Most importantly, however, the size and weight of a boat have a huge effect on how difficult it will be to get out of the boat. As mentioned before, as weight shifts on the boat, the displacement of water under it will shift as well, causing the boat itself to change positions. Knowing this the main thing we have to worry about is the shift in weight.
This weight distribution affects smaller boats a lot more because they simply weigh less and your weight on top of it is a much larger percentage of the whole displacement of the boat. Giant ships that weigh hundreds of thousands of tons, on the other hand, are much less prone to this as the tiny weight of your body moving about the ship has almost no effect on the total displacement of the ship. That's why you never really see anyone struggling to get off of a cruise ship. In general, the bigger the boat, the easier it will be to get off of.
What About The Water Conditions?
Though it is obvious, it is still worth mentioning that the condition of the water can also affect how hard it is to get out of a boat. Rough and choppy waters will make it a lot more difficult to get out as the boat will not only shift as your weight does, but also as the water moves under it. Luckily, most marinas and harbors are quite sheltered so that the worst water conditions can be avoided. Still, it will always be much easier to get out of a boat in calm water than it would be in rough water.
How Do You Get Out Of Boat?
Now that you know why it’s so difficult to get out of a boat and some of the different things that affect how difficult it will be, how do you go about getting out of a boat safely and efficiently?
The first thing you’ll want to do is put down anything you have in your hands. You definitely want to make sure that your hands are free as you get out of the boat so that you can hold onto something to keep your balance and possibly catch yourself if you fall.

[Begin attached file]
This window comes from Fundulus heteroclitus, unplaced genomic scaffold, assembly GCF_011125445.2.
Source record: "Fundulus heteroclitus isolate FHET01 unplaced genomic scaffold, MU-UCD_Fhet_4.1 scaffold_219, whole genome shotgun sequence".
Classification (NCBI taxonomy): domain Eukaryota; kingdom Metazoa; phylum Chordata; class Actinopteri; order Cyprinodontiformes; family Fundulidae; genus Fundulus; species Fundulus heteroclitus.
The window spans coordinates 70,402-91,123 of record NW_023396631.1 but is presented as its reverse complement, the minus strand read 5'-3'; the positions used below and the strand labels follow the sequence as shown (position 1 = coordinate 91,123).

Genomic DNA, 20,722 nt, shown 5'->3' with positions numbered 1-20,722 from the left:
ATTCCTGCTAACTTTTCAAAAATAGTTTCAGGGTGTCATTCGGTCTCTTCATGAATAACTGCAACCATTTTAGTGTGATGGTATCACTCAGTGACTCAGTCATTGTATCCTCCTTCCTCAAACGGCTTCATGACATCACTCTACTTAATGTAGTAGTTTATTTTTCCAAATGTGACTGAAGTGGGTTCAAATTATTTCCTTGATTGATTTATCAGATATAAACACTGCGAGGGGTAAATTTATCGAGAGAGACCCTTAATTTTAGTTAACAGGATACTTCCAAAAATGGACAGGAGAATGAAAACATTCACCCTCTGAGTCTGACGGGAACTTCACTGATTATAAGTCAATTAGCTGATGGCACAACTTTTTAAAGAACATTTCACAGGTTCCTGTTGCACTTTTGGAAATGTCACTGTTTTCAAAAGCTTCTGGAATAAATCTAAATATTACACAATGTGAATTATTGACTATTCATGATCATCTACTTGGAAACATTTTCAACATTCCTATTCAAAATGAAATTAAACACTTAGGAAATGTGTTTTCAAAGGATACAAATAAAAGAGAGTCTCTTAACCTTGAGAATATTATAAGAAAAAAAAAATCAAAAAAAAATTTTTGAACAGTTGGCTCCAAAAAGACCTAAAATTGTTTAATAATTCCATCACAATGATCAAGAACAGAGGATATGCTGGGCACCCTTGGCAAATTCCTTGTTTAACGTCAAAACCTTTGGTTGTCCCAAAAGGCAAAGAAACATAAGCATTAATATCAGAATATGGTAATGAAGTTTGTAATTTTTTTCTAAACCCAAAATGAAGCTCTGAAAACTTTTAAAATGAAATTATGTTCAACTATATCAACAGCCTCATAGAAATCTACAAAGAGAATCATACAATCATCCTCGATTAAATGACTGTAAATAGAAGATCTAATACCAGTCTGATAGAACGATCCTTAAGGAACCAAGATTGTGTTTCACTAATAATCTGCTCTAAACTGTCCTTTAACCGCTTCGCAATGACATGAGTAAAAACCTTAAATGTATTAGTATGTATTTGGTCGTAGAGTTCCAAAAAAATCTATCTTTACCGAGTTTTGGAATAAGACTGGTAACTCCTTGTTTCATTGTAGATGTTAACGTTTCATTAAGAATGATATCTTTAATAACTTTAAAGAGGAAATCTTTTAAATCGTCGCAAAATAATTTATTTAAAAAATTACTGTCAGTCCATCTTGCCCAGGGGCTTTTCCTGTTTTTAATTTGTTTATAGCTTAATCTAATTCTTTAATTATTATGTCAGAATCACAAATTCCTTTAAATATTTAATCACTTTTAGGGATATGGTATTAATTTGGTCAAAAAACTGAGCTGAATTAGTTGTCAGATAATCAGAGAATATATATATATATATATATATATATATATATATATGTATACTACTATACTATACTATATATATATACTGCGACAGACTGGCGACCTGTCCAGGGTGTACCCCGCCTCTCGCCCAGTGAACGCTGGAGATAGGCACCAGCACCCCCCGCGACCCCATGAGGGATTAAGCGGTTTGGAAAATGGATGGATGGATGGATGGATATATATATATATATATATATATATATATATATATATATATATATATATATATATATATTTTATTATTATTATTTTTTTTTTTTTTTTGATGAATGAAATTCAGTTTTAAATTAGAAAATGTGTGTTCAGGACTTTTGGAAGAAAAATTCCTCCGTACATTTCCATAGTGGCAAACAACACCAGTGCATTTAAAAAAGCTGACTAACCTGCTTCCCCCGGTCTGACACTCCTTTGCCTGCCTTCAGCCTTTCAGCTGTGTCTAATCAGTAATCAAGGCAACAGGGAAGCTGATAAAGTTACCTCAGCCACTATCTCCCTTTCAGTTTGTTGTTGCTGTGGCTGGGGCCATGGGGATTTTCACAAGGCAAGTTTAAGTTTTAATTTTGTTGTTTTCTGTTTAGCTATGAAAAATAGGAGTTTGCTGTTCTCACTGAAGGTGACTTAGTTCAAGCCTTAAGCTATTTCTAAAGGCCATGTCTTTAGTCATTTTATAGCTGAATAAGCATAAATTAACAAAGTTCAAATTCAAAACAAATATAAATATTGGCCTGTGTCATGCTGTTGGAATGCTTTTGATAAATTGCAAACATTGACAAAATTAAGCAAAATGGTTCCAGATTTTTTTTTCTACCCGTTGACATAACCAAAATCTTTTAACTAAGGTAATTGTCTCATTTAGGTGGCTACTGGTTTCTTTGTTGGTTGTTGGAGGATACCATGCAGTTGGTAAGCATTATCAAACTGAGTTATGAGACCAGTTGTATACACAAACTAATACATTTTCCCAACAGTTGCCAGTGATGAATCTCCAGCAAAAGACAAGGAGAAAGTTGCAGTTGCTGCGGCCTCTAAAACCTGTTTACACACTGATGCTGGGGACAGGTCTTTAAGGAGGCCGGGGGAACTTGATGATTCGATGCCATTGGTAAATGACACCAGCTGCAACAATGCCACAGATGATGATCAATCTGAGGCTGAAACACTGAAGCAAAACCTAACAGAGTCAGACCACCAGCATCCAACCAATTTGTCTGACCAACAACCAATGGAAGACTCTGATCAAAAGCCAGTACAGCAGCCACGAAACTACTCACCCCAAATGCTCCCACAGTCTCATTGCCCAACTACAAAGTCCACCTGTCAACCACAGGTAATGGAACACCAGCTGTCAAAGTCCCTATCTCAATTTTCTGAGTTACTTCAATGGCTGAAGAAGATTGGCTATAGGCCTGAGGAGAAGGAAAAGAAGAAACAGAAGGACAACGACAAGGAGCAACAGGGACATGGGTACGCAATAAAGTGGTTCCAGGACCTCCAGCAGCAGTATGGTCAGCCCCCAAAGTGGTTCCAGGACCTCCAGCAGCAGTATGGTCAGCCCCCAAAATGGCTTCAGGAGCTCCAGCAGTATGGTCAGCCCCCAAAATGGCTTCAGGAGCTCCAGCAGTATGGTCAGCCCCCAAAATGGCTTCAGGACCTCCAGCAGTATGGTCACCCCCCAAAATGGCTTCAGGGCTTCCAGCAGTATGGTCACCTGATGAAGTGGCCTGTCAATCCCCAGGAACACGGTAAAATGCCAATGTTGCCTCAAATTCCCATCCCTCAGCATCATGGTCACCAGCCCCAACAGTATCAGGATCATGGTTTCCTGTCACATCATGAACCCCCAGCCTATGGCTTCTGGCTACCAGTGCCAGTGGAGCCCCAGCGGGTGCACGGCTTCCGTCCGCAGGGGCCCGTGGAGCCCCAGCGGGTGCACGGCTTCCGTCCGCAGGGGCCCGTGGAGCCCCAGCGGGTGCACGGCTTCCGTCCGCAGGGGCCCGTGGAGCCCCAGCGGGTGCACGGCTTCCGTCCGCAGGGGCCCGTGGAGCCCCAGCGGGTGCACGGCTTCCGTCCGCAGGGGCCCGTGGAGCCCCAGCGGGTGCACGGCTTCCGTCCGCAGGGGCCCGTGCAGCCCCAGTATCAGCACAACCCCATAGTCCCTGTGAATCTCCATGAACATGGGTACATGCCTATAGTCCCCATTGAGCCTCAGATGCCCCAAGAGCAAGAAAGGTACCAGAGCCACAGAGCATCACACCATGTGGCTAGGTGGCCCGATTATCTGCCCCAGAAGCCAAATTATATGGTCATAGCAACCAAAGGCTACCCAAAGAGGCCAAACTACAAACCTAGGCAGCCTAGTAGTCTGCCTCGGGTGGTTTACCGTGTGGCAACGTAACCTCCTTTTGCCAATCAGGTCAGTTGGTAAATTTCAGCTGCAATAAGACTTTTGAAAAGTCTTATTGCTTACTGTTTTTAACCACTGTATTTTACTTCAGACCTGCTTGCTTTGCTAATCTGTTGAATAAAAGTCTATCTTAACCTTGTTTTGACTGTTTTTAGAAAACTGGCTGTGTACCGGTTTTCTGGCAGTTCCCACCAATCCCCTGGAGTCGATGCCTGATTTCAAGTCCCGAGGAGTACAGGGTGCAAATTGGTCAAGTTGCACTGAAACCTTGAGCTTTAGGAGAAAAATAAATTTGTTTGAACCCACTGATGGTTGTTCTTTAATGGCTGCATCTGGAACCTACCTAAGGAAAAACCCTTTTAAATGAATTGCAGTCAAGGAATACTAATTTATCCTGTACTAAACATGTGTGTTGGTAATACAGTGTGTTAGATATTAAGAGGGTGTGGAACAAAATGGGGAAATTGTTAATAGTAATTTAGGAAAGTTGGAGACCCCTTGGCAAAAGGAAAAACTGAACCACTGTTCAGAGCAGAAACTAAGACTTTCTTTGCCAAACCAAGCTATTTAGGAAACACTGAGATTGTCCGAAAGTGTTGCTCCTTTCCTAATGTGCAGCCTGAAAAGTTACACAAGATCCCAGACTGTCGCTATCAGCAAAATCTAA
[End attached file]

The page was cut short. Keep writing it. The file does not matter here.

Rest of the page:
Once your hands are free and you are ready to exit the boat, make sure that you move slowly towards the side of the boat closest to the dock. You want to keep your balance as best you can, so moving slowly will prevent you from needing to quickly compensate for a big shift in the boat’s position.
As you get to the edge of the boat reach out and grab something sturdy. You’ll likely be able to grab onto a part of the dock to keep balance, but having someone else help you out as well is even better. Make sure that you grab the forearm of the person helping you out and not just the hand as this allows a much safer and stable grip. Make sure your grip is solid and slowly and carefully step out.
Naturally, getting used to the water and trying out your sea legs more and more will help you feel more comfortable with the way the boat and water move under you. As you spend more time and get more practice, you’ll be able to better predict how your movements affect the boat’s, making it much easier to disembark.
About THE AUTHOR
I have a deep love of houseboating and the life-changing experiences houseboating has brought into my life. I’ve been going to Lake Powell on our family’s houseboat for over 30 years and have made many great memories, first as a child and now as a parent. My family has a passion for helping others have similar fun, safe experiences on their houseboat.Read More About Brian Samson